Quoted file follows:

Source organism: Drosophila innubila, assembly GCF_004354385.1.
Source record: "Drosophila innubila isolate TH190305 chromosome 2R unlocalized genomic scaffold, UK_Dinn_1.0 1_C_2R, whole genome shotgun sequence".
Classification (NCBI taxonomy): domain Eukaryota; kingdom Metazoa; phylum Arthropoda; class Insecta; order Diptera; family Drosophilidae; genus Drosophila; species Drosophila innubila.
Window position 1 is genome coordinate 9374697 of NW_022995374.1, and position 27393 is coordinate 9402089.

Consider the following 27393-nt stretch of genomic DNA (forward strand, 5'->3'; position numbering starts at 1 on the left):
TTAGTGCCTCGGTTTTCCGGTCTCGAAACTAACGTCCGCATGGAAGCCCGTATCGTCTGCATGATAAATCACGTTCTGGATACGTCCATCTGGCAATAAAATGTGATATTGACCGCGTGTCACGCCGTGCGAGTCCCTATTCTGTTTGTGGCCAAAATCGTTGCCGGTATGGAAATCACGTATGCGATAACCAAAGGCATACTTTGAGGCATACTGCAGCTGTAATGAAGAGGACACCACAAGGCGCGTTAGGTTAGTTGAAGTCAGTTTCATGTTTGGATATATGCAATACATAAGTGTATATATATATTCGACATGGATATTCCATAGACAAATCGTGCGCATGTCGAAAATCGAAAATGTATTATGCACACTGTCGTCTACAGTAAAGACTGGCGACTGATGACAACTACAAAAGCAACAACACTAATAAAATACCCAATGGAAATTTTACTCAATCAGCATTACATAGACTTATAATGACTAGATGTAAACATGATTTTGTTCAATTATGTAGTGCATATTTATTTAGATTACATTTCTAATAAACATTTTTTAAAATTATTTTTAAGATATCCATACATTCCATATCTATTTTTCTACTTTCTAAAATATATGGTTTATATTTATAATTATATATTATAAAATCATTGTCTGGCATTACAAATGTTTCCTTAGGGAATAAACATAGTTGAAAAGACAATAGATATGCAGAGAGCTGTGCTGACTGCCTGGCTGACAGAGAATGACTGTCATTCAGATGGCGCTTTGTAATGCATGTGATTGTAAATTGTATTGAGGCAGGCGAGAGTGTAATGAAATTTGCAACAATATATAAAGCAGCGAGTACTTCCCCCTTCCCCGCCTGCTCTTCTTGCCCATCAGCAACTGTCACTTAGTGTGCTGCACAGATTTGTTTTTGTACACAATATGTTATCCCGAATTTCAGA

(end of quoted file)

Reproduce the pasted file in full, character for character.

Source organism: Drosophila innubila, assembly GCF_004354385.1.
Source record: "Drosophila innubila isolate TH190305 chromosome 2R unlocalized genomic scaffold, UK_Dinn_1.0 1_C_2R, whole genome shotgun sequence".
Classification (NCBI taxonomy): domain Eukaryota; kingdom Metazoa; phylum Arthropoda; class Insecta; order Diptera; family Drosophilidae; genus Drosophila; species Drosophila innubila.
Window position 1 is genome coordinate 9374697 of NW_022995374.1, and position 27393 is coordinate 9402089.

Consider the following 27393-nt stretch of genomic DNA (forward strand, 5'->3'; position numbering starts at 1 on the left):
TTAGTGCCTCGGTTTTCCGGTCTCGAAACTAACGTCCGCATGGAAGCCCGTATCGTCTGCATGATAAATCACGTTCTGGATACGTCCATCTGGCAATAAAATGTGATATTGACCGCGTGTCACGCCGTGCGAGTCCCTATTCTGTTTGTGGCCAAAATCGTTGCCGGTATGGAAATCACGTATGCGATAACCAAAGGCATACTTTGAGGCATACTGCAGCTGTAATGAAGAGGACACCACAAGGCGCGTTAGGTTAGTTGAAGTCAGTTTCATGTTTGGATATATGCAATACATAAGTGTATATATATATTCGACATGGATATTCCATAGACAAATCGTGCGCATGTCGAAAATCGAAAATGTATTATGCACACTGTCGTCTACAGTAAAGACTGGCGACTGATGACAACTACAAAAGCAACAACACTAATAAAATACCCAATGGAAATTTTACTCAATCAGCATTACATAGACTTATAATGACTAGATGTAAACATGATTTTGTTCAATTATGTAGTGCATATTTATTTAGATTACATTTCTAATAAACATTTTTTAAAATTATTTTTAAGATATCCATACATTCCATATCTATTTTTCTACTTTCTAAAATATATGGTTTATATTTATAATTATATATTATAAAATCATTGTCTGGCATTACAAATGTTTCCTTAGGGAATAAACATAGTTGAAAAGACAATAGATATGCAGAGAGCTGTGCTGACTGCCTGGCTGACAGAGAATGACTGTCATTCAGATGGCGCTTTGTAATGCATGTGATTGTAAATTGTATTGAGGCAGGCGAGAGTGTAATGAAATTTGCAACAATATATAAAGCAGCGAGTACTTCCCCCTTCCCCGCCTGCTCTTCTTGCCCATCAGCAACTGTCACTTAGTGTGCTGCACAGATTTGTTTTTGTACACAATATGTTATCCCGAATTTCAGA